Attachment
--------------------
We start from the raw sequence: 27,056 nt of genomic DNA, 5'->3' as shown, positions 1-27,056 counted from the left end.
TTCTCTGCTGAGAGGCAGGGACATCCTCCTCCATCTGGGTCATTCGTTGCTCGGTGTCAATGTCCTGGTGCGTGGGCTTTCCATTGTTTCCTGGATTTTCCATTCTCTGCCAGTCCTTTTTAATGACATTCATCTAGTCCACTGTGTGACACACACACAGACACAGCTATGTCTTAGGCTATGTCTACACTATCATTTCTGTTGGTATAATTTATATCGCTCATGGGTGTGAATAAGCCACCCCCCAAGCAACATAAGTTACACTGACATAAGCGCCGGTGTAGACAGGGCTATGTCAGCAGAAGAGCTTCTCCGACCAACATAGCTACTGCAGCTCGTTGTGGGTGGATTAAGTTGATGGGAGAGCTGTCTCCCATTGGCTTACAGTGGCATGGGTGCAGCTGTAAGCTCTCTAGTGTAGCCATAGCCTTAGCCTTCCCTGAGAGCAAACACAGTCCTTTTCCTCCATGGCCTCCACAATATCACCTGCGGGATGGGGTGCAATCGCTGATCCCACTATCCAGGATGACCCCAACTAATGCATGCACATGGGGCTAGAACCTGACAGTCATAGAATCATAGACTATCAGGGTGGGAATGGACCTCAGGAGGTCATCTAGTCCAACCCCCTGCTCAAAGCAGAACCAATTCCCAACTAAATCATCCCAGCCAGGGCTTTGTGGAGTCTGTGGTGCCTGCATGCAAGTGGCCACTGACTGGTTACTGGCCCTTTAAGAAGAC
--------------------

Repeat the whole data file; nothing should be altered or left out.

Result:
We start from the raw sequence: 27,056 nt of genomic DNA, 5'->3' as shown, positions 1-27,056 counted from the left end.
TTCTCTGCTGAGAGGCAGGGACATCCTCCTCCATCTGGGTCATTCGTTGCTCGGTGTCAATGTCCTGGTGCGTGGGCTTTCCATTGTTTCCTGGATTTTCCATTCTCTGCCAGTCCTTTTTAATGACATTCATCTAGTCCACTGTGTGACACACACACAGACACAGCTATGTCTTAGGCTATGTCTACACTATCATTTCTGTTGGTATAATTTATATCGCTCATGGGTGTGAATAAGCCACCCCCCAAGCAACATAAGTTACACTGACATAAGCGCCGGTGTAGACAGGGCTATGTCAGCAGAAGAGCTTCTCCGACCAACATAGCTACTGCAGCTCGTTGTGGGTGGATTAAGTTGATGGGAGAGCTGTCTCCCATTGGCTTACAGTGGCATGGGTGCAGCTGTAAGCTCTCTAGTGTAGCCATAGCCTTAGCCTTCCCTGAGAGCAAACACAGTCCTTTTCCTCCATGGCCTCCACAATATCACCTGCGGGATGGGGTGCAATCGCTGATCCCACTATCCAGGATGACCCCAACTAATGCATGCACATGGGGCTAGAACCTGACAGTCATAGAATCATAGACTATCAGGGTGGGAATGGACCTCAGGAGGTCATCTAGTCCAACCCCCTGCTCAAAGCAGAACCAATTCCCAACTAAATCATCCCAGCCAGGGCTTTGTGGAGTCTGTGGTGCCTGCATGCAAGTGGCCACTGACTGGTTACTGGCCCTTTAAGAAGAC